According to data from the U.S. Census Bureau, the most common mental illness in the U.S. is anxiety disorder, which impacts 40 million adults each year, roughly 18.1 percent of the population. Only 45 percent of adults and 51 percent of children ages 6-17 will receive treatment. Half of all lifetime mental illness begins by age 14, and 75 percent by age 24.
Chris describes himself as a loner throughout public school. He transitioned into taking all special ed classes after his episode and ended up graduating with a regular diploma because of all of the credits he had earned prior to being hospitalized.
“That was a great accomplishment to graduate high school and get a high school diploma and walk the stage,” he said. “So that was a really good, great moment. One thing I’ve learned is that being productive, and having something to do, and being busy, is very … good for me.”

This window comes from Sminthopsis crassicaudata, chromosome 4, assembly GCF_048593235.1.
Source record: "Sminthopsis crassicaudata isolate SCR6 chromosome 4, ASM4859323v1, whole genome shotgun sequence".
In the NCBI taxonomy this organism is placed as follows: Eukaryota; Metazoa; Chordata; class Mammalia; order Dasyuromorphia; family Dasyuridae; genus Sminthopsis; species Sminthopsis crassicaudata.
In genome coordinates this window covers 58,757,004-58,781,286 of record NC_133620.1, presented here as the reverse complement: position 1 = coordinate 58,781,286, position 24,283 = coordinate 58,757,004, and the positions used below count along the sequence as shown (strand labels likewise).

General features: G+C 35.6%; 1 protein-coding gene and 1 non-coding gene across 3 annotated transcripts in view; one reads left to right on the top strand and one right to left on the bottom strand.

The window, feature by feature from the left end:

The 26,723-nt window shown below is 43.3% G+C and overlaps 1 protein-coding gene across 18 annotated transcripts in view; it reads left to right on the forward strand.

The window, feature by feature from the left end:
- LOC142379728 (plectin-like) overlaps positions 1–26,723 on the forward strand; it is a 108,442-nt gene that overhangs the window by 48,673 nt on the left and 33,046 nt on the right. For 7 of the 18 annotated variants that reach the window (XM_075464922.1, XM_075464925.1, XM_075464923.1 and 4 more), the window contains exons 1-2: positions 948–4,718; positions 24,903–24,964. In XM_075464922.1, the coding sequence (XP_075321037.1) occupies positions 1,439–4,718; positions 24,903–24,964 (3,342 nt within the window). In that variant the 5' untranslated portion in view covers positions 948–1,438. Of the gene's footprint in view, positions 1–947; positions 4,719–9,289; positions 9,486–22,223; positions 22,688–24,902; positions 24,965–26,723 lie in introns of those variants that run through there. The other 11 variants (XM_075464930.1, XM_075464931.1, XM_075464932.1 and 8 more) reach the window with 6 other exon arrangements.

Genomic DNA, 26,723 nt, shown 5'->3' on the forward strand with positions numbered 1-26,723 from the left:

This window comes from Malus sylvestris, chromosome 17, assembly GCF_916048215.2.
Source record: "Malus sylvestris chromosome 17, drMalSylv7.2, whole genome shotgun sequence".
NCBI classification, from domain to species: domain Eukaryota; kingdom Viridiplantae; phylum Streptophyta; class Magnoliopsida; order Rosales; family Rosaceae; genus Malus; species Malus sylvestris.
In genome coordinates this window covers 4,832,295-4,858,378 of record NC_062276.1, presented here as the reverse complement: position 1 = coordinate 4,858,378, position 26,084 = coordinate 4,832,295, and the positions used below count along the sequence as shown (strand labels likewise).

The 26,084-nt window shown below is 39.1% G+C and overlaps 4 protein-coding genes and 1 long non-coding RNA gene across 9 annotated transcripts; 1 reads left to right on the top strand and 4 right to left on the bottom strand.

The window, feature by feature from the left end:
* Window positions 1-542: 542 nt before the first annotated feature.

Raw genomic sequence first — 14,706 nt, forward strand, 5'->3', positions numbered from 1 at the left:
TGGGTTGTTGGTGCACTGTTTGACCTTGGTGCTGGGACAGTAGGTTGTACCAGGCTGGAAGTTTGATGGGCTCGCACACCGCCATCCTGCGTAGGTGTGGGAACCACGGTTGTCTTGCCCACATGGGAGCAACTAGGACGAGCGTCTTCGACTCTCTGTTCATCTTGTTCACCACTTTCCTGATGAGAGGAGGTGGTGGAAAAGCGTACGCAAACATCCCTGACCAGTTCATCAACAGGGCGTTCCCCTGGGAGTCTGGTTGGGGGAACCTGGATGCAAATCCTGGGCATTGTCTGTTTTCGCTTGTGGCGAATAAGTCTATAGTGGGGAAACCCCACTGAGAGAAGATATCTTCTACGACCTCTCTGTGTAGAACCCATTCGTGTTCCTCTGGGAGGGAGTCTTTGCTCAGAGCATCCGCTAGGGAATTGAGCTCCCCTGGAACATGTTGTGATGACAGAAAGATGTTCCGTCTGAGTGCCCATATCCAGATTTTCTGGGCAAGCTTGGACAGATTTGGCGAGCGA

After high school, Chris decided to take a break from school. He had a lot of time on his hands. He thought he was doing well enough to go off his medication. As he puts it, “I was in denial about being bipolar. I never thought I [was] bipolar.” So he stopped taking medicine and another episode sent him back to the hospital. He’s been hospitalized more than 13 or 14 times throughout his life, he said. He struggled to hold down a job until he was introduced to the David L. Carrasco Job Corps Center in El Paso.
“When I was at Job Corps, I was stable,” he said. “I had a good time there. I did extracurricular activities there. I was kind of like the fun-loving kind of guy, on my medication, and doing karaoke.”